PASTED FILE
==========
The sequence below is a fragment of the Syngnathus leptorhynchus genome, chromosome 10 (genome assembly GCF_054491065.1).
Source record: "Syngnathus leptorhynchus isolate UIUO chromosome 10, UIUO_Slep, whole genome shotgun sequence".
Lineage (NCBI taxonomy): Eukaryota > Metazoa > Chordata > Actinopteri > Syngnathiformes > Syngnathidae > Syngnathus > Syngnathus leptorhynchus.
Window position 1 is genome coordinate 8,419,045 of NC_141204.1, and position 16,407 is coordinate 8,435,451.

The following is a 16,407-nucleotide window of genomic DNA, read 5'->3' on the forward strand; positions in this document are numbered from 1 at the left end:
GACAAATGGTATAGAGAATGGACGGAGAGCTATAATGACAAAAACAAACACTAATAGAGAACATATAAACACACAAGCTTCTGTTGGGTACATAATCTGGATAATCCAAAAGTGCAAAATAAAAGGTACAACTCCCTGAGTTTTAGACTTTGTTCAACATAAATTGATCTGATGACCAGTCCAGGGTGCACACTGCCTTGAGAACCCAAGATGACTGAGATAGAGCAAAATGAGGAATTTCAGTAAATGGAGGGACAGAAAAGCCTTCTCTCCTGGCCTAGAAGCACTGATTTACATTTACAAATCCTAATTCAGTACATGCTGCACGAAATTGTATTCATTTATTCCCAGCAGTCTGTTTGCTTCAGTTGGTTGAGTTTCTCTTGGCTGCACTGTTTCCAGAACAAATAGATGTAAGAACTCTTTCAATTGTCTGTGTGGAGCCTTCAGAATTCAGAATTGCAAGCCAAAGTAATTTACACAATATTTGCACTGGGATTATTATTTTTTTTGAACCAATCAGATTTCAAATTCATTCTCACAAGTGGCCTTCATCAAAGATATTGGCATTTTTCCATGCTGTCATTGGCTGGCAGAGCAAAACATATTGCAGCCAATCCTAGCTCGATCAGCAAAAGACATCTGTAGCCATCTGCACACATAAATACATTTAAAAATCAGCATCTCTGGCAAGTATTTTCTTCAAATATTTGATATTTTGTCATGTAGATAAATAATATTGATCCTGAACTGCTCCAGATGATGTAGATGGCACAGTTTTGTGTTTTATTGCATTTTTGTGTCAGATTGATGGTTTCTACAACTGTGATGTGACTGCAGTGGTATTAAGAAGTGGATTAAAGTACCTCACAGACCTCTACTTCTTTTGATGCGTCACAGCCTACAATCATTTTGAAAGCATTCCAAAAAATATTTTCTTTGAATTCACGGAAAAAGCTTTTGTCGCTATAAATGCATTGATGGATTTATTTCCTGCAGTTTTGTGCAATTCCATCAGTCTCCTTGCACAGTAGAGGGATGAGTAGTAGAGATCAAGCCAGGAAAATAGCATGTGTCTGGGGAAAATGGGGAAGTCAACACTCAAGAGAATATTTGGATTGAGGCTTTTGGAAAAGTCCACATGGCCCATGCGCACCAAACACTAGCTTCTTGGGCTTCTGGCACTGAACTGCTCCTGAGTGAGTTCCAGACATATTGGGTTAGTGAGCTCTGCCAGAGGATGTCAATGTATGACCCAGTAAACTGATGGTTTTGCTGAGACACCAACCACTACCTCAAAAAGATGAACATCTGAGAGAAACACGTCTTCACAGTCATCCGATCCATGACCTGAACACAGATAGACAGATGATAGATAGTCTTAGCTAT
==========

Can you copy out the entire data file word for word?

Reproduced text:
The sequence below is a fragment of the Syngnathus leptorhynchus genome, chromosome 10 (genome assembly GCF_054491065.1).
Source record: "Syngnathus leptorhynchus isolate UIUO chromosome 10, UIUO_Slep, whole genome shotgun sequence".
Lineage (NCBI taxonomy): Eukaryota > Metazoa > Chordata > Actinopteri > Syngnathiformes > Syngnathidae > Syngnathus > Syngnathus leptorhynchus.
Window position 1 is genome coordinate 8,419,045 of NC_141204.1, and position 16,407 is coordinate 8,435,451.

The following is a 16,407-nucleotide window of genomic DNA, read 5'->3' on the forward strand; positions in this document are numbered from 1 at the left end:
GACAAATGGTATAGAGAATGGACGGAGAGCTATAATGACAAAAACAAACACTAATAGAGAACATATAAACACACAAGCTTCTGTTGGGTACATAATCTGGATAATCCAAAAGTGCAAAATAAAAGGTACAACTCCCTGAGTTTTAGACTTTGTTCAACATAAATTGATCTGATGACCAGTCCAGGGTGCACACTGCCTTGAGAACCCAAGATGACTGAGATAGAGCAAAATGAGGAATTTCAGTAAATGGAGGGACAGAAAAGCCTTCTCTCCTGGCCTAGAAGCACTGATTTACATTTACAAATCCTAATTCAGTACATGCTGCACGAAATTGTATTCATTTATTCCCAGCAGTCTGTTTGCTTCAGTTGGTTGAGTTTCTCTTGGCTGCACTGTTTCCAGAACAAATAGATGTAAGAACTCTTTCAATTGTCTGTGTGGAGCCTTCAGAATTCAGAATTGCAAGCCAAAGTAATTTACACAATATTTGCACTGGGATTATTATTTTTTTTGAACCAATCAGATTTCAAATTCATTCTCACAAGTGGCCTTCATCAAAGATATTGGCATTTTTCCATGCTGTCATTGGCTGGCAGAGCAAAACATATTGCAGCCAATCCTAGCTCGATCAGCAAAAGACATCTGTAGCCATCTGCACACATAAATACATTTAAAAATCAGCATCTCTGGCAAGTATTTTCTTCAAATATTTGATATTTTGTCATGTAGATAAATAATATTGATCCTGAACTGCTCCAGATGATGTAGATGGCACAGTTTTGTGTTTTATTGCATTTTTGTGTCAGATTGATGGTTTCTACAACTGTGATGTGACTGCAGTGGTATTAAGAAGTGGATTAAAGTACCTCACAGACCTCTACTTCTTTTGATGCGTCACAGCCTACAATCATTTTGAAAGCATTCCAAAAAATATTTTCTTTGAATTCACGGAAAAAGCTTTTGTCGCTATAAATGCATTGATGGATTTATTTCCTGCAGTTTTGTGCAATTCCATCAGTCTCCTTGCACAGTAGAGGGATGAGTAGTAGAGATCAAGCCAGGAAAATAGCATGTGTCTGGGGAAAATGGGGAAGTCAACACTCAAGAGAATATTTGGATTGAGGCTTTTGGAAAAGTCCACATGGCCCATGCGCACCAAACACTAGCTTCTTGGGCTTCTGGCACTGAACTGCTCCTGAGTGAGTTCCAGACATATTGGGTTAGTGAGCTCTGCCAGAGGATGTCAATGTATGACCCAGTAAACTGATGGTTTTGCTGAGACACCAACCACTACCTCAAAAAGATGAACATCTGAGAGAAACACGTCTTCACAGTCATCCGATCCATGACCTGAACACAGATAGACAGATGATAGATAGTCTTAGCTAT